Stress signals link pre-existing sickness with susceptibility to bacterial infection

July 28, 2009

Mitochondrial diseases disrupt the power generating machinery within cells and increase a person's susceptibility to bacterial infection, particularly in the lungs or respiratory tract. A new study published in Disease Models & Mechanisms (DMM), shows that infection with the pneumonia causing bacteria Legionella, is facilitated by an increased amount of a signaling protein that is associated with mitochondrial disease.

Patients with exhibit a wide range of symptoms including diabetes, blindness, deafness, stroke-like episodes, epilepsy, ataxia, muscle weakness and kidney disease. The metabolic abnormalities that cause these effects also induce a stress signal intended to help the body overcome its energy deficit. The stress-signal induces the production of more mitochondria, the energy generating 'powerplants' of the body, in the hopes that more mitochondria will result in a better power supply. Researchers now show that the stress-signal associated with mitochondrial disease facilitates the growth and reproduction of the lung-infecting bacteria, Legionella.

with mitochondrial disease increase their production of a signaling protein called AMP-activated protein kinase (AMPK), to promote the generation of more energy producing mitochondria. Infectious bacteria, like Legionella, target the mitochondria and might use them to supplement their own needs and survival requirements. By manipulating AMPK levels, scientists were able to directly influence the ability of bacteria to replicate inside of the single-celled organism, Dictyostelium.

Striking similarities that exist between simple organisms like Dictyostelium and humans allow scientists to use them to understand human disease. Dictyostelium is a free-living amoeba whose rapid movements make it useful to study motility and energy regulation, and in this case, the association between energy regulation and susceptibility to infection. Like humans, Dictyostelium can be infected by Legionella and quickly responds by producing a host of metabolism-associated proteins. Another similarity between humans and Dictyostelium is that both use AMPK as an internal sensor to coordinate energy synthesis with energy needs. However, unlike humans, researchers can infect Dictyostelium with germs like Legionella in a controlled environment and determine the influence of various parameters on the course of infection.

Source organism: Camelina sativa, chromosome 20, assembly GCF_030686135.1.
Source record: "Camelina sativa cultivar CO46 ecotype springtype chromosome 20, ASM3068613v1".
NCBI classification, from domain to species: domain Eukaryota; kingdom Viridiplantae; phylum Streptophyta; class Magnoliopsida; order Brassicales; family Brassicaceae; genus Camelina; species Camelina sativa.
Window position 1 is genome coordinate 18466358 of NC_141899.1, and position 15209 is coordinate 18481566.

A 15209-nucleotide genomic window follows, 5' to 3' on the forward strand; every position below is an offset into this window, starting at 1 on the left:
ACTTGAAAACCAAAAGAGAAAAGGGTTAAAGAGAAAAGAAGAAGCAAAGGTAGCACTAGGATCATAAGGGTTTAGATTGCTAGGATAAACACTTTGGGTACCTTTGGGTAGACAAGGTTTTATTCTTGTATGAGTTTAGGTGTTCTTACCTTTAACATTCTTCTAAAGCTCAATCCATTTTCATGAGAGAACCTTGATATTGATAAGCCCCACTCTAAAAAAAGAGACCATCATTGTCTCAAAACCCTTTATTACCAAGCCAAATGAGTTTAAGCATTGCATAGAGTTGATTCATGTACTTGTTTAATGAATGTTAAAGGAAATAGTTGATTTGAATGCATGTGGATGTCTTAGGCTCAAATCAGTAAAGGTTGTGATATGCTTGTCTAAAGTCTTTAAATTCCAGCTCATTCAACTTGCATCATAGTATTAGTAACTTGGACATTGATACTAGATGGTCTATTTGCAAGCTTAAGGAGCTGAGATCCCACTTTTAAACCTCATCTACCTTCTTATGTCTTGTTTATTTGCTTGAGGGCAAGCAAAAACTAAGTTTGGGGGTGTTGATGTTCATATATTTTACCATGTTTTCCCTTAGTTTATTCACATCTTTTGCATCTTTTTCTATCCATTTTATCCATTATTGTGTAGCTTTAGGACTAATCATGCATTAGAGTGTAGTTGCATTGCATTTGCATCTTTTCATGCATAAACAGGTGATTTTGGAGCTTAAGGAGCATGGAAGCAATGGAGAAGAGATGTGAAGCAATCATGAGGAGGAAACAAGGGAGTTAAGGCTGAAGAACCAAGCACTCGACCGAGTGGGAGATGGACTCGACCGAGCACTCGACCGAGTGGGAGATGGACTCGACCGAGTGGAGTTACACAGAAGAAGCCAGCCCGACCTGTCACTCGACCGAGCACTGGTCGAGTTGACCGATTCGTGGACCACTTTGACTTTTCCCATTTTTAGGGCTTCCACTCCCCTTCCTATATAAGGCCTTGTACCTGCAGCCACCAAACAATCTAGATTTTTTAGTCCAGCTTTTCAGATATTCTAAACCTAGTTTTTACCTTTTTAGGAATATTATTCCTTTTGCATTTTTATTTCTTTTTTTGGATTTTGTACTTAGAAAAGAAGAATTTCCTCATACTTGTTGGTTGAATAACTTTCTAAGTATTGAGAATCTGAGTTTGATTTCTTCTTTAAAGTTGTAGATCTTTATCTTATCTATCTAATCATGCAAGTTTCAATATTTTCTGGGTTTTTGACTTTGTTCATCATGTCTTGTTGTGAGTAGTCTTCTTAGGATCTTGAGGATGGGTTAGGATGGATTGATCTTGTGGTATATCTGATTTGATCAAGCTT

More information: The report titled 'Legionella pneumophila multiplication is enhanced by chronic AMPK signalling in mitochondrially diseased cells' was written by Lisa Francione, Paige K. Smith, Sandra L. Accari, Paul B. Bokko and Paul Fisher at La Trobe Univeristy in Australia, Salvatore Bozzaro at University of Turin in Italy and Phillip E Taylor and Peter L. Beech at Deakin University in Australia. The study is published in the September/October 2009 issue of the new research journal, Disease Models & Mechanisms (DMM), dmm.biologists.org/ .

Source: The Company of Biologists (news : web)

Related Stories

Recommended for you

Artificial beta cells

December 8, 2016

Researchers led by ETH Professor Martin Fussenegger at the Department of Biosystems Science and Engineering (D-BSSE) in Basel have produced artificial beta cells using a straightforward engineering approach.

Key regulator of bone development identified

December 8, 2016

Loss of a key protein leads to defects in skeletal development including reduced bone density and a shortening of the fingers and toes—a condition known as brachydactyly. The discovery was made by researchers at Penn State ...

Researchers question lifelong immunity to toxoplasmosis

December 8, 2016

Medical students are taught that once infected with Toxoplasma gondii—the "cat parasite"—then you're protected from reinfection for the rest of your life. This dogma should be questioned, argue researchers in an Opinion ...

0 comments

Please sign in to add a comment. Registration is free, and takes less than a minute. Read more

Click here to reset your password.
Sign in to get notified via email when new comments are made.